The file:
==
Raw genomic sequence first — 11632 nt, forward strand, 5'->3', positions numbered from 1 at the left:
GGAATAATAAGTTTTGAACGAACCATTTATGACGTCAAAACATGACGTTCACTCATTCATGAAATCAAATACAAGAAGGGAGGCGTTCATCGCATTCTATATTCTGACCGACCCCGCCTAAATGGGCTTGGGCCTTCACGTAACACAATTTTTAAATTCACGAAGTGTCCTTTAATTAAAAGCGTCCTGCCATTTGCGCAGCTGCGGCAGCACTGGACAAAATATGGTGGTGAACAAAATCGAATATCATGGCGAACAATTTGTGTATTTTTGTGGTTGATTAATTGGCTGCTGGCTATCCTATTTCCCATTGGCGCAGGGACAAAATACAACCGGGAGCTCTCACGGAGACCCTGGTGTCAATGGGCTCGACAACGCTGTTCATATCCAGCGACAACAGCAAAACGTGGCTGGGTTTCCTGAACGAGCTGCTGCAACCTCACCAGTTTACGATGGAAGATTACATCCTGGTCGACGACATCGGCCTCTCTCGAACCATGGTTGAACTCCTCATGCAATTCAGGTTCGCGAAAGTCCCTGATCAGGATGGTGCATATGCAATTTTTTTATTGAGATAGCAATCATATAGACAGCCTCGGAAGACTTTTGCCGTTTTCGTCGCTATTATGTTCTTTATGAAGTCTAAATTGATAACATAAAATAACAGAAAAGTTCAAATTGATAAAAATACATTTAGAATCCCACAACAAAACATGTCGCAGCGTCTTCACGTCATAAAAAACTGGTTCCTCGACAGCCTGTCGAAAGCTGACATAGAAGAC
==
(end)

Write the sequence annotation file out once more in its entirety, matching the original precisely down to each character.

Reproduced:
Raw genomic sequence first — 11632 nt, forward strand, 5'->3', positions numbered from 1 at the left:
GGAATAATAAGTTTTGAACGAACCATTTATGACGTCAAAACATGACGTTCACTCATTCATGAAATCAAATACAAGAAGGGAGGCGTTCATCGCATTCTATATTCTGACCGACCCCGCCTAAATGGGCTTGGGCCTTCACGTAACACAATTTTTAAATTCACGAAGTGTCCTTTAATTAAAAGCGTCCTGCCATTTGCGCAGCTGCGGCAGCACTGGACAAAATATGGTGGTGAACAAAATCGAATATCATGGCGAACAATTTGTGTATTTTTGTGGTTGATTAATTGGCTGCTGGCTATCCTATTTCCCATTGGCGCAGGGACAAAATACAACCGGGAGCTCTCACGGAGACCCTGGTGTCAATGGGCTCGACAACGCTGTTCATATCCAGCGACAACAGCAAAACGTGGCTGGGTTTCCTGAACGAGCTGCTGCAACCTCACCAGTTTACGATGGAAGATTACATCCTGGTCGACGACATCGGCCTCTCTCGAACCATGGTTGAACTCCTCATGCAATTCAGGTTCGCGAAAGTCCCTGATCAGGATGGTGCATATGCAATTTTTTTATTGAGATAGCAATCATATAGACAGCCTCGGAAGACTTTTGCCGTTTTCGTCGCTATTATGTTCTTTATGAAGTCTAAATTGATAACATAAAATAACAGAAAAGTTCAAATTGATAAAAATACATTTAGAATCCCACAACAAAACATGTCGCAGCGTCTTCACGTCATAAAAAACTGGTTCCTCGACAGCCTGTCGAAAGCTGACATAGAAGAC